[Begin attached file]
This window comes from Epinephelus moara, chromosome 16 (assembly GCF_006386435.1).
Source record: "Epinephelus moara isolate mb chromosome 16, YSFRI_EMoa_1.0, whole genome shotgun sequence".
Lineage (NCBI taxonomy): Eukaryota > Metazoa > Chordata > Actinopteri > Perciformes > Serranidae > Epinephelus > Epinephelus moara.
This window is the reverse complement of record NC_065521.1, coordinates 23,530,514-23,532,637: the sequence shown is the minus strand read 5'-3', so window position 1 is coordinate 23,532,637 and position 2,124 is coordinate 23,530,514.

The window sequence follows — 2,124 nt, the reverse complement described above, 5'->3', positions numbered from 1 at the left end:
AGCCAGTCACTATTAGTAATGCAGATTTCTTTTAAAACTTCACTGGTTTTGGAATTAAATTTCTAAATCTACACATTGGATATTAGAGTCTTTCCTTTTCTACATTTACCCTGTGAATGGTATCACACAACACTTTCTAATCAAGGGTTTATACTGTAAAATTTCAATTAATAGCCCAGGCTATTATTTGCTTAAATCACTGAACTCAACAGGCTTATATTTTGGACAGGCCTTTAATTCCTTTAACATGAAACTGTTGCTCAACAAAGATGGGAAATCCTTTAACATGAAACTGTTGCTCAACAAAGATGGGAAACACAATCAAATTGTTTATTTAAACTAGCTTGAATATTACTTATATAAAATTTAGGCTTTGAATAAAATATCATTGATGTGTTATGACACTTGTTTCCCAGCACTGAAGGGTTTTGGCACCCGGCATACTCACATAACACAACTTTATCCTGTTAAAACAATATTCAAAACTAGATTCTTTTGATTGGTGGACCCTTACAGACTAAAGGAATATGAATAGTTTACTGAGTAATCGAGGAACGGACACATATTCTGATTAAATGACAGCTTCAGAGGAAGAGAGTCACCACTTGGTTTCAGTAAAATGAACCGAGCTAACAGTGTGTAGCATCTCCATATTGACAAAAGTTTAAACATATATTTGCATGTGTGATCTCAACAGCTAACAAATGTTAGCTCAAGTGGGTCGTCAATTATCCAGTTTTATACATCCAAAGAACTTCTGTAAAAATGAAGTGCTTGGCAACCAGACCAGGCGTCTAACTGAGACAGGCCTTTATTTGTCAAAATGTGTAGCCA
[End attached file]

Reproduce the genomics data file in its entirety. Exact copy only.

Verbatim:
This window comes from Epinephelus moara, chromosome 16 (assembly GCF_006386435.1).
Source record: "Epinephelus moara isolate mb chromosome 16, YSFRI_EMoa_1.0, whole genome shotgun sequence".
Lineage (NCBI taxonomy): Eukaryota > Metazoa > Chordata > Actinopteri > Perciformes > Serranidae > Epinephelus > Epinephelus moara.
This window is the reverse complement of record NC_065521.1, coordinates 23,530,514-23,532,637: the sequence shown is the minus strand read 5'-3', so window position 1 is coordinate 23,532,637 and position 2,124 is coordinate 23,530,514.

The window sequence follows — 2,124 nt, the reverse complement described above, 5'->3', positions numbered from 1 at the left end:
AGCCAGTCACTATTAGTAATGCAGATTTCTTTTAAAACTTCACTGGTTTTGGAATTAAATTTCTAAATCTACACATTGGATATTAGAGTCTTTCCTTTTCTACATTTACCCTGTGAATGGTATCACACAACACTTTCTAATCAAGGGTTTATACTGTAAAATTTCAATTAATAGCCCAGGCTATTATTTGCTTAAATCACTGAACTCAACAGGCTTATATTTTGGACAGGCCTTTAATTCCTTTAACATGAAACTGTTGCTCAACAAAGATGGGAAATCCTTTAACATGAAACTGTTGCTCAACAAAGATGGGAAACACAATCAAATTGTTTATTTAAACTAGCTTGAATATTACTTATATAAAATTTAGGCTTTGAATAAAATATCATTGATGTGTTATGACACTTGTTTCCCAGCACTGAAGGGTTTTGGCACCCGGCATACTCACATAACACAACTTTATCCTGTTAAAACAATATTCAAAACTAGATTCTTTTGATTGGTGGACCCTTACAGACTAAAGGAATATGAATAGTTTACTGAGTAATCGAGGAACGGACACATATTCTGATTAAATGACAGCTTCAGAGGAAGAGAGTCACCACTTGGTTTCAGTAAAATGAACCGAGCTAACAGTGTGTAGCATCTCCATATTGACAAAAGTTTAAACATATATTTGCATGTGTGATCTCAACAGCTAACAAATGTTAGCTCAAGTGGGTCGTCAATTATCCAGTTTTATACATCCAAAGAACTTCTGTAAAAATGAAGTGCTTGGCAACCAGACCAGGCGTCTAACTGAGACAGGCCTTTATTTGTCAAAATGTGTAGCCA